Q: I’m looking to file bankruptcy, but I don’t know the difference between Chapter 7 and Chapter 13. What’s the better option?
There are several reasons why filing bankruptcy may be the answer to your debt problems. There are two main types of personal bankruptcy- Chapter 7 and Chapter 13. Each one has its own place where it makes sense for you based on your circumstances.
Typically a Chapter 7 bankruptcy can be much better for most people than Chapter 13 bankruptcy. Chapter 7 is usually quicker than Chapter 13, many people can keep all or most of their property, and you don’t have to pay back a portion of your debts, like in Chapter 13. But not everyone qualifies for Chapter 7 bankruptcy; there are limits on income and assets that you need to check before filing.
A typical Chapter 7 bankruptcy case is opened and closed within three to six months, and the person filing emerges debt-free except for a mortgage, car payments, and certain types of debts that survive bankruptcy, such as student loans, recent taxes, and unpaid child support.
Although you can theoretically lose property in Chapter 7 bankruptcy, the overwhelming majority of people who file don’t. Bankruptcy lets you keep most of your personal property, and unless you basically have gold bricks stashed in your basement, chances are good you’ll be able to keep all or most of your property (unless you pledged the item as collateral for a loan).
If a Chapter 7 bankruptcy doesn’t fit your situation, you can explore a Chapter 13 bankruptcy, which includes a repayment plan for some of your debts based on your income and ability to repay. If your income is sufficient to fund a Chapter 13 repayment plan, after subtracting what you’ll spend on certain allowed expenses and monthly payments for child support, tax debts, secured debts (such as a mortgage or car loan), and a few other types of debts, you won’t be allowed to file for Chapter 7 bankruptcy. You may also not be eligible for Chapter 7 bankruptcy if you are seriously delinquent on your mortgage.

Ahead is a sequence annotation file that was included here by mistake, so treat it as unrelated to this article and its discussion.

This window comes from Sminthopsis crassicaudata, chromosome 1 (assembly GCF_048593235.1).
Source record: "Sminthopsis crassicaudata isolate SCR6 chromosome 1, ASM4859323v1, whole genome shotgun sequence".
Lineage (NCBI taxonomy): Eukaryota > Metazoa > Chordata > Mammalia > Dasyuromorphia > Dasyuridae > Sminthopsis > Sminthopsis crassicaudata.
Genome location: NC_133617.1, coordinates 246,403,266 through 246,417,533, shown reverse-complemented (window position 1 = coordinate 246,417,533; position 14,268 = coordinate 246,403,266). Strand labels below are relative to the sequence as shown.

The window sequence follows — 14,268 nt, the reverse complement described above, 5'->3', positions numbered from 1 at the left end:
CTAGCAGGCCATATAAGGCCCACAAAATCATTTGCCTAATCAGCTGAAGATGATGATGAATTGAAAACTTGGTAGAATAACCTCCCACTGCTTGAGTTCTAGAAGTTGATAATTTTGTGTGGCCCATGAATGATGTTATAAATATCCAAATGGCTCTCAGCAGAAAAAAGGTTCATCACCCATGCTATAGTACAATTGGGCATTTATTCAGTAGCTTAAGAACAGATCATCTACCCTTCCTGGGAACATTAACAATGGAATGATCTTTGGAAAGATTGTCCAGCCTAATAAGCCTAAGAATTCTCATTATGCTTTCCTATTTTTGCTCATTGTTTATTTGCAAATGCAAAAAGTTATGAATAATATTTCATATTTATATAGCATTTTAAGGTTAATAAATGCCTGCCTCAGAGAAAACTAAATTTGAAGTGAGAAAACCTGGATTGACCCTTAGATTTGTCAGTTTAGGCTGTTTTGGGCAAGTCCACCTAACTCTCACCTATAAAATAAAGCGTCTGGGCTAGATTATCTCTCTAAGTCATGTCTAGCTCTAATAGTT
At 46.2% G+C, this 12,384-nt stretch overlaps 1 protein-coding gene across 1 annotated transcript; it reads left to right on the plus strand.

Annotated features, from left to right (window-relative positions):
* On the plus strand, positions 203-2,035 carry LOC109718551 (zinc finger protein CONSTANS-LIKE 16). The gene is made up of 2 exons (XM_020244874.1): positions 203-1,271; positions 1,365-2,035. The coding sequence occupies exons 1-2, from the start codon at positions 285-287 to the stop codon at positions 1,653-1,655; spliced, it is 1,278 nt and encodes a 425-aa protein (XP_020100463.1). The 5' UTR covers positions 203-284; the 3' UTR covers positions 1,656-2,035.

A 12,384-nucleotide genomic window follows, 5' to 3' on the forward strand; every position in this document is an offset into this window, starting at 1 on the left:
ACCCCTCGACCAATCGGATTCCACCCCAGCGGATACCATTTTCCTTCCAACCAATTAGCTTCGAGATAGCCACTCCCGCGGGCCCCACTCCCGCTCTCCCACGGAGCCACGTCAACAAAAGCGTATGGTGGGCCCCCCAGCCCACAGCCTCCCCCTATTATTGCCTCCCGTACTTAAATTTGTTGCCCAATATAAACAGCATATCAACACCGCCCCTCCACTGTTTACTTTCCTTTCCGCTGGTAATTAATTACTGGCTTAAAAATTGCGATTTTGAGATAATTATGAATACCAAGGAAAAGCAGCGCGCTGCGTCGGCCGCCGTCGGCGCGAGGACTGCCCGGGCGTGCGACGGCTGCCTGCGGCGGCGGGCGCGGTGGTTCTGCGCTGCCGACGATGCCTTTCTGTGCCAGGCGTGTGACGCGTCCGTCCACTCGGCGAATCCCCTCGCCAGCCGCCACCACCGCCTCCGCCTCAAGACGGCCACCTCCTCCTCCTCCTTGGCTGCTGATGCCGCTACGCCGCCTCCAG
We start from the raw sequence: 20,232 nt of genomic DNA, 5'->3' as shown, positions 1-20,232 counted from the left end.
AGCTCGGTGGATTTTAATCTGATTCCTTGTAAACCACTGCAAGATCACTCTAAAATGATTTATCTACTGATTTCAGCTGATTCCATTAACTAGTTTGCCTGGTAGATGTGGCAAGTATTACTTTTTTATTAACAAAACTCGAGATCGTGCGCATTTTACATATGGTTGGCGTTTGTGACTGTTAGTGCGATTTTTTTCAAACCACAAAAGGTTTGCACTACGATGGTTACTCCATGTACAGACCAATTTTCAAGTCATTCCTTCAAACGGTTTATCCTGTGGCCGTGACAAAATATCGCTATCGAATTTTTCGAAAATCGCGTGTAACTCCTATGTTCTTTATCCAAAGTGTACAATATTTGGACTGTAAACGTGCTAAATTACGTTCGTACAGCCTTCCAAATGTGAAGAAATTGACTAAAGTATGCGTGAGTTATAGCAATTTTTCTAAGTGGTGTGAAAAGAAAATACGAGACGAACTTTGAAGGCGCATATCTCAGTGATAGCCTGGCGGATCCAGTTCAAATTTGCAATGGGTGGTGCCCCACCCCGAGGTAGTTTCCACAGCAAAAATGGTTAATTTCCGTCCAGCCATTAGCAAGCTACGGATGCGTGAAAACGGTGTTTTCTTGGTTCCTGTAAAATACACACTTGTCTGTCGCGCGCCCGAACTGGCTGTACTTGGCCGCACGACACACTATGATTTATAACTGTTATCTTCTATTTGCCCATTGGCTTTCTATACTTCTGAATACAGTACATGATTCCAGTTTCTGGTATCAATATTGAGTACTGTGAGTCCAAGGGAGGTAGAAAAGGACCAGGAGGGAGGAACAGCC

Probably the main reason most people prefer Chapter 7 bankruptcy is that it doesn’t require you to repay any portion of your unsecured debts, as Chapter 13 bankruptcy does. And if you use Chapter 13 bankruptcy, you must complete the entire three- to five-year repayment plan in order to have your remaining debts discharged (unless the court lets you off the hook early, for hardship reasons). The majority of those who file for Chapter 13 bankruptcy don’t complete their plans, so filers run a very real risk that their debts won’t ultimately be discharged.
The simple answer is that if you are eligible to file Chapter 7 bankruptcy, there is little to no reason to even look at a Chapter 13 bankruptcy. Chapter 7 is clearly the better option. The best way to determine whether you can file for bankruptcy is to contact an attorney; they should be able to give you a good idea of your eligibility within just a few minutes, and you’ll never know if you don’t ask.
If you want a free evaluation of your debt situation, take our Five Minute Debt Test now- it’s quick, free and 100% confidential. You have nothing to lose- except for your debt!
(This article is intended as a discussion of legal topics that are often confusing to many laypeople; it is not, and should not be relied on, as legal advice. Attorney Jesse White is licensed to practice solely in Pennsylvania and any information discussed relates solely to Pennsylvania law. The hiring of a lawyer is an important decision that should only be made after careful consideration. If you feel you need to hire an attorney, contact The Law Office of Jesse White at 724-743-4444 or visit www.jessewhitelaw.com for free written information about areas of practice and experience.)